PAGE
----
to show the integration with its iPod products and, potentially, follow-on audio or other multimedia products."
By that reckoning the music store has been a blowout success. Since it opened, iPod sales rocketed to 304,000 units a quarter from 78,000 units. All the better, iPod's retail price is between $299 and $499 a pop -- a healthy selling price at a time desktop PCs can be had for less than five C-notes.
Apple itself has poured scorn on Dell's entry into the market, suggesting that Dell will merely slap its own label on hardware and services from other companies. "It appears that Dell is re-branding one of the second-tier music services that will be announced soon, just like they are re-branding Creative's MP3 player. There is little original here," said Apple in a statement released soon after Dell's announced entry into online music. Its own music store and music player, it added, offer "an unbeatable combination that our competitors haven't even come close to."
Apple is hardly the only one to talk up its own offerings, though; the company's technology has no shortage of fans on Wall Street. Cihra calls Apple's iTunes product and service "fantastic."
"To date, no Windows music download software program has come close to matching the ease of use and simplicity of iTunes," says Charlie Wolf, an analyst at Needham & Co., in a note.
He doubts whether Dell's music store could even approach the Apple experience. "Since the price of a song will vary only nominally between music stores, the component that will determine the success of Dell's music stores is the quality of the software that powers it," he points out. "If Dell licensed the software from an existing Windows music provider, its quality and ease of use will not match that of iTunes, the software that powers Apple's music store; no Windows program does." Dell would likely have even less success if it tried to develop media management software from scratch, adds Wolf, because it has no experience doing so.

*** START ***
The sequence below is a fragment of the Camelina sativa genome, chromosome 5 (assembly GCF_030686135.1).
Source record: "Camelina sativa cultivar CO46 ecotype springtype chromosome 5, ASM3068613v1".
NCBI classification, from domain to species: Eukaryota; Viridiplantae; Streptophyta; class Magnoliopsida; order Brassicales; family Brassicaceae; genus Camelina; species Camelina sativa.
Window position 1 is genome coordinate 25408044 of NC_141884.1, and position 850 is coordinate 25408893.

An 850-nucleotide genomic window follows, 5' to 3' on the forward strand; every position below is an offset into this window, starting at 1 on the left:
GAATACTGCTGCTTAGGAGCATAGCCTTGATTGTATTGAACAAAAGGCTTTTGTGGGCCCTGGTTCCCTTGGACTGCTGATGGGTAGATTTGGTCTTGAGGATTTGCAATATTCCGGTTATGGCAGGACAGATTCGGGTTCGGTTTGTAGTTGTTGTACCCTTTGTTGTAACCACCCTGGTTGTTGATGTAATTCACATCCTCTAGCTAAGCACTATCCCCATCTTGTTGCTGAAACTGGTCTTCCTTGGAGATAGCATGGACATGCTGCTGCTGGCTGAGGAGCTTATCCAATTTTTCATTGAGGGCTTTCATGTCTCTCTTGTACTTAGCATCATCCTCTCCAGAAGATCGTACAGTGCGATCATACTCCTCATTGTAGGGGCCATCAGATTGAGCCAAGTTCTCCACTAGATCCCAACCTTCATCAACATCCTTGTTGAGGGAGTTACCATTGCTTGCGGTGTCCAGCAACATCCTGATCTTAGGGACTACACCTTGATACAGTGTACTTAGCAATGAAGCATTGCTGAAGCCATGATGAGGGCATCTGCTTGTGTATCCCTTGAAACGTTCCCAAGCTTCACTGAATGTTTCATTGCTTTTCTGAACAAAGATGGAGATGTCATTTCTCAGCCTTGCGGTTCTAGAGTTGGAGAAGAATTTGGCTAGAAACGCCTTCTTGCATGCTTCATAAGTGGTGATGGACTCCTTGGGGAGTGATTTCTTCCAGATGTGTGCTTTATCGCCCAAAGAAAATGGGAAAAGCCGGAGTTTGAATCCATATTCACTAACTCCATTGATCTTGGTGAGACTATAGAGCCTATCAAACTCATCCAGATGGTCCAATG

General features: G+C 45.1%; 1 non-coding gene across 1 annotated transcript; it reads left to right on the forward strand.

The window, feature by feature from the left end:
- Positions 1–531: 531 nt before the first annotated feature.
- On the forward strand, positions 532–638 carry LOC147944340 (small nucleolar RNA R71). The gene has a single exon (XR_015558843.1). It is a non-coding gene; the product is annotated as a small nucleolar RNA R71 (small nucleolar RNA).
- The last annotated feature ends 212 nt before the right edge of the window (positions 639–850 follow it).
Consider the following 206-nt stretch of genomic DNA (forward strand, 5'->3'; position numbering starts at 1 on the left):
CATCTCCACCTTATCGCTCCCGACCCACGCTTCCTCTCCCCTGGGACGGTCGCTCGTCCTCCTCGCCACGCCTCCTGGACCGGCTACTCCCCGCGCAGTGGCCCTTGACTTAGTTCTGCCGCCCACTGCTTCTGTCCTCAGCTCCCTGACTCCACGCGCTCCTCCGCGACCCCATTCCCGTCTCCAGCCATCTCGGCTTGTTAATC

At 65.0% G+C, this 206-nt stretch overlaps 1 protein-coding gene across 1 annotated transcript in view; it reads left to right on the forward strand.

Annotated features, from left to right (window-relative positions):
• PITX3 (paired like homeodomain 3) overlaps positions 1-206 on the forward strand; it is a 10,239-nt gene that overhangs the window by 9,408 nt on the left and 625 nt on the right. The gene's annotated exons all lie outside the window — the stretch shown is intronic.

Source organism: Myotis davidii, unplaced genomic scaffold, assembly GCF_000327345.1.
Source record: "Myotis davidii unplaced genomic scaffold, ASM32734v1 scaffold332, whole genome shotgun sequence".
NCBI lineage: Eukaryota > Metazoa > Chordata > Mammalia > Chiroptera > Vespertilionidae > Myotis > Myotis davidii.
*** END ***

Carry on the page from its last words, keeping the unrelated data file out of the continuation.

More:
That's hardly to suggest that Apple and Napster will have the market to themselves. Dell could surprise everyone with an offering competitive with that of Apple or at least priced low enough to ensure a big following.
And there are many other competitors waiting in the wings, including
has refused to say whether it would make a foray into the music space, though such a move would fit with the company's recent focus on digital entertainment for consumers.
, one of the big five record labels, said in early September that it plans to open an online music service to complement its line of mobile devices. Some analysts expect other record labels to follow.
"Personally I don't think online music is likely to be an enormous opportunity for any one company," says Cihra. "The barriers to entry are pretty minimal and it doesn't seem as though many companies are able to come up with a competitive differentiator."
Despite the technological kudos for Apple, Cihra has tagged it with a neutral rating, based partly on its pricey valuation. His firm doesn't do banking.
Indeed, Apple shares have shot up 77% since their year-to-date low last spring, rising from $13.12 on April 17 to Tuesday's close of $23.22. In light of the rise and broader concerns about Apple's market share challenges, institutional investors have
been wary of the stock.
Of greater interest than the investment takeaway, though, is that online music could just possibly showcase a soft spot in Dell's business model. Famously tight with its R&D spending, Dell has morphed into a powerhouse by commoditizing the tech advances made by other companies. But that may not translate outside of computer boxes and into content like music.